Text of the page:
Staying with our friends across the Irish Sea, the UK’s National Cyber Security Centre has published some useful pointers / reminders on how to mitigate the risk of a ransomware attack against your firm, amid an increase in the number of ransomware attacks targeting the education sector. As many attacks start with a phishing email, their four-layered approach to defend against phishing is also useful – Layer 1 focuses on reducing the number of phishing emails that get through to users (using technology); Layer 2 focuses on staff awareness; Layer 3 includes technical measures to block access to malicious websites and the use of Two Factor Authentication so a disclosed password is less valuable; Layer 4 focuses on developing a plan of action for when the three previous layers fail.
    Read more:, with their phishing guidance at Media coverage from


  1. 40% vs 65%: According to the UK report mentioned earlier,about 40% of all businesses report being a victim of a cyber security breach or attack last year. The percentage increases to 65% of larger businesses with more than 50 employees. So, does this suggest a signficantly lower incidence of cyber attacks on small firms with fewer than 50 employees (as would be required to bring the average from 65% down to 40%)? Or does it suggest most small businesses do not realise they have been breached or attacked?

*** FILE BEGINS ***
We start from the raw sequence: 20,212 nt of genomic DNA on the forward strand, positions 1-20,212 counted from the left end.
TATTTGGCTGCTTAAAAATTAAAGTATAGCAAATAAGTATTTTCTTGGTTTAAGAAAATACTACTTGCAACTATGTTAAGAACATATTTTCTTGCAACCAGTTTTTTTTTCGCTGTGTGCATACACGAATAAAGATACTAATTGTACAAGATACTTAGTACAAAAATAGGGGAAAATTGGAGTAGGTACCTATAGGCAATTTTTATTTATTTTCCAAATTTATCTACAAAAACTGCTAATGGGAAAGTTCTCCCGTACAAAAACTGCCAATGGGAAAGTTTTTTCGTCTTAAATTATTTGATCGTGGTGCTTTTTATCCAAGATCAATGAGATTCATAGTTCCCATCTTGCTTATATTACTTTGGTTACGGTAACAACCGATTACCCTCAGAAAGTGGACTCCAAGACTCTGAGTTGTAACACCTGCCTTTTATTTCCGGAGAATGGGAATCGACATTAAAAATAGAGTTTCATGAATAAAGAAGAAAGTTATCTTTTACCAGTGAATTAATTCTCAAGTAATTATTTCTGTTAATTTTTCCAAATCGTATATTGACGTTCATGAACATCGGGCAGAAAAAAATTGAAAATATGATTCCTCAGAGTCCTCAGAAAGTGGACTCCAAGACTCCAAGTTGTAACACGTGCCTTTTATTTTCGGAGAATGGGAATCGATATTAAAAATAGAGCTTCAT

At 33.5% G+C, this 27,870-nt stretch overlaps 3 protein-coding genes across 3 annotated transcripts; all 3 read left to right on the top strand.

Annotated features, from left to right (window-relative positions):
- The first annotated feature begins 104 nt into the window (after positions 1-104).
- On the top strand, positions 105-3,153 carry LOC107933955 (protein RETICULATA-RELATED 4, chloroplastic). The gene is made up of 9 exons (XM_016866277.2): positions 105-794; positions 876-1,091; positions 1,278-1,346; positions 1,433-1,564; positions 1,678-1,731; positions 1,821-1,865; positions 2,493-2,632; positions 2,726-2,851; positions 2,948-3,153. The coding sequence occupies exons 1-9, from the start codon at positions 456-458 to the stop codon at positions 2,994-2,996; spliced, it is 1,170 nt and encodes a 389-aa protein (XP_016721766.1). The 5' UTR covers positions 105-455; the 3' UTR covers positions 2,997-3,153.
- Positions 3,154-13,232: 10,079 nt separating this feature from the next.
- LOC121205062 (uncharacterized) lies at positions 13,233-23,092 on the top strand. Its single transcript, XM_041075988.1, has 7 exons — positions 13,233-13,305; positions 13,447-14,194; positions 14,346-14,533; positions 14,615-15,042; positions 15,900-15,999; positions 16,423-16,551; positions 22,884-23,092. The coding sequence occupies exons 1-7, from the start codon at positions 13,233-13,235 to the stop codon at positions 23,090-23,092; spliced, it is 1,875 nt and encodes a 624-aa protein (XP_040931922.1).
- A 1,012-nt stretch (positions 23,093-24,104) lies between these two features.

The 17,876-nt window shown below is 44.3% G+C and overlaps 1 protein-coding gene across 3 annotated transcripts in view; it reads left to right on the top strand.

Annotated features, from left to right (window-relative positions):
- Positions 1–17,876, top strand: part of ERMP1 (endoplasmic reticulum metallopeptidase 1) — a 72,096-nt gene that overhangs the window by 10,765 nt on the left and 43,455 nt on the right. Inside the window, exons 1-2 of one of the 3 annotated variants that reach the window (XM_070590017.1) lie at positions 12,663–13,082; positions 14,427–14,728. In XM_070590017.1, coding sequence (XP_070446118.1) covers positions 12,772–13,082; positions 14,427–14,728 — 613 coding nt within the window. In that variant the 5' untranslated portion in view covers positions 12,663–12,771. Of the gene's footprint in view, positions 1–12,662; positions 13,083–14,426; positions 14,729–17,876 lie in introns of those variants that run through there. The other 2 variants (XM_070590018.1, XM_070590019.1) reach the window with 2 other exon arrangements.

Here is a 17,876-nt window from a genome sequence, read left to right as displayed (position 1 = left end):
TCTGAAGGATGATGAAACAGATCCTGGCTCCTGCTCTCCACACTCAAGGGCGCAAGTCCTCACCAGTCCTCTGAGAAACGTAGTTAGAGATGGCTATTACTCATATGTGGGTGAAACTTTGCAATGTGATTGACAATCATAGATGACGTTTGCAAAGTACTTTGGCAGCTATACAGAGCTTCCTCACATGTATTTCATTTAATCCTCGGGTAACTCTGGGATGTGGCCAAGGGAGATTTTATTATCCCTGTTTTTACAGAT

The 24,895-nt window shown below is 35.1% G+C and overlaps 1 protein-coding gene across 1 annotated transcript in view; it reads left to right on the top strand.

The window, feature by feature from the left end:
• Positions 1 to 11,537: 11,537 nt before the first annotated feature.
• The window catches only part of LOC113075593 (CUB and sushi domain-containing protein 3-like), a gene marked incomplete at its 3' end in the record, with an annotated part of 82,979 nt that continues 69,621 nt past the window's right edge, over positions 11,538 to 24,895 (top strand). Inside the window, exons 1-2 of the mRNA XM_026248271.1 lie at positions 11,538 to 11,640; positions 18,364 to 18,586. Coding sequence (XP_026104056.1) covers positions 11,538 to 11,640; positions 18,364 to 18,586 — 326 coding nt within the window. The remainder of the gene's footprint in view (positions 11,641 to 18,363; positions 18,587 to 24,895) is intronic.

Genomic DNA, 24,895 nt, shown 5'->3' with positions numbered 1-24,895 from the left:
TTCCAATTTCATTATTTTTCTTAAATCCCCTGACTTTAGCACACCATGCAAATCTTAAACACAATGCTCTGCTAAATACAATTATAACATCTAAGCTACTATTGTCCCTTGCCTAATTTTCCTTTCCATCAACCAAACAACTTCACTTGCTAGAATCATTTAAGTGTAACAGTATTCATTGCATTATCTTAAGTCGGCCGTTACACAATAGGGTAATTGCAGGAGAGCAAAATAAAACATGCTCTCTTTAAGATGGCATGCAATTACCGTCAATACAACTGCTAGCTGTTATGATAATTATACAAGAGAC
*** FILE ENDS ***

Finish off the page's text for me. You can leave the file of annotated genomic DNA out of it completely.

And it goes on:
(Read more:
  2. 10% vs 36%: 10% of small firms with fewer than 10 employees have reviewed the risk posed by their suppliers (e.g. suppliers’ access into systems, data and other assets or their potential as a pathway for phishing emails, viruses and other malware). This figure increases to 36% of large firms. In other words, if you are a small firm selling to large firms, you may not think about your supplier risk but at least 36% of your large clients are thinking about it. One interviewee in a client firm was concerned about “the burden placed on smaller suppliers if they were made to adhere to cyber security standards”. They also indicated that they had lost suppliers because of their inability to meet the large firm’s compliance demands. The percentage of large firms taking in interest in their smaller suppliers will increase, especially in regulated financial services where the Central Bank of Ireland, EIOPA etc are now asking firms about their supply chain risk management activities. You may believe you are a solution, but your large clients will see you as a risk.
    (Read more:

ONE ACTION – If you do only one ‘cybersecurity’ thing this week, do this.

  1. Mark external emails: Make it easier for your staff to identify an email that has come from outside of the organisation. This will remind staff that external emails cannot be trusted and reduces the likelihood of them being fooled by an email pretending to be from one of their colleagues. Most large firms are now doing this by tagging external emails – e.g. Adding the world [EXTERNAL] to the subject line; adding a warning to the top of the email body itself. The process depends on your email provider. If you use Office 365, search for information on how to implement mailflow rules. In the next few months, Microsoft will make this a bit easier to implement, according to